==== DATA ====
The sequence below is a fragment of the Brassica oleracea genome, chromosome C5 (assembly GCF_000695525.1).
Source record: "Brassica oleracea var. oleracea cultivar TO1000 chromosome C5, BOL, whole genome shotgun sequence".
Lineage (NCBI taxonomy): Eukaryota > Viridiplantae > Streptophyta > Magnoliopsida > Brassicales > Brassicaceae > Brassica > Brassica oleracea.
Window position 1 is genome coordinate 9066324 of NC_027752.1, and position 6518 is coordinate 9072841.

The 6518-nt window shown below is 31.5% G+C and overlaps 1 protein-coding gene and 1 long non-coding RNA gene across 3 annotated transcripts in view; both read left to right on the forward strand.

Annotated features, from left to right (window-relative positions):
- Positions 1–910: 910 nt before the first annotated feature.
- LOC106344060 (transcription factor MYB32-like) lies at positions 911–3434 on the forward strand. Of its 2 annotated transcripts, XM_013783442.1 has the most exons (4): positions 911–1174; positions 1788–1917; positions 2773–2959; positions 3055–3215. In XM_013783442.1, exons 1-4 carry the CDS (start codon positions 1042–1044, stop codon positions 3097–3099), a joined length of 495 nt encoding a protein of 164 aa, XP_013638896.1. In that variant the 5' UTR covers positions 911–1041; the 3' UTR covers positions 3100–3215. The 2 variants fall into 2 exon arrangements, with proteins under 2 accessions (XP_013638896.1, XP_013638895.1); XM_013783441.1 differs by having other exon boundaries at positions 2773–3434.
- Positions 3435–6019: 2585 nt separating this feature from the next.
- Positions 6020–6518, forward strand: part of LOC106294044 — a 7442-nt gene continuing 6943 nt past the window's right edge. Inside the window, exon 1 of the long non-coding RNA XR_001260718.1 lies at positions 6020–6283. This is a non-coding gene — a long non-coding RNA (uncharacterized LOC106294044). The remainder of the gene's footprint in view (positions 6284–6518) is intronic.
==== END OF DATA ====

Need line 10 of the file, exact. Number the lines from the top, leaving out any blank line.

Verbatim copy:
- Positions 6020–6518, forward strand: part of LOC106294044 — a 7442-nt gene continuing 6943 nt past the window's right edge. Inside the window, exon 1 of the long non-coding RNA XR_001260718.1 lies at positions 6020–6283. This is a non-coding gene — a long non-coding RNA (uncharacterized LOC106294044). The remainder of the gene's footprint in view (positions 6284–6518) is intronic.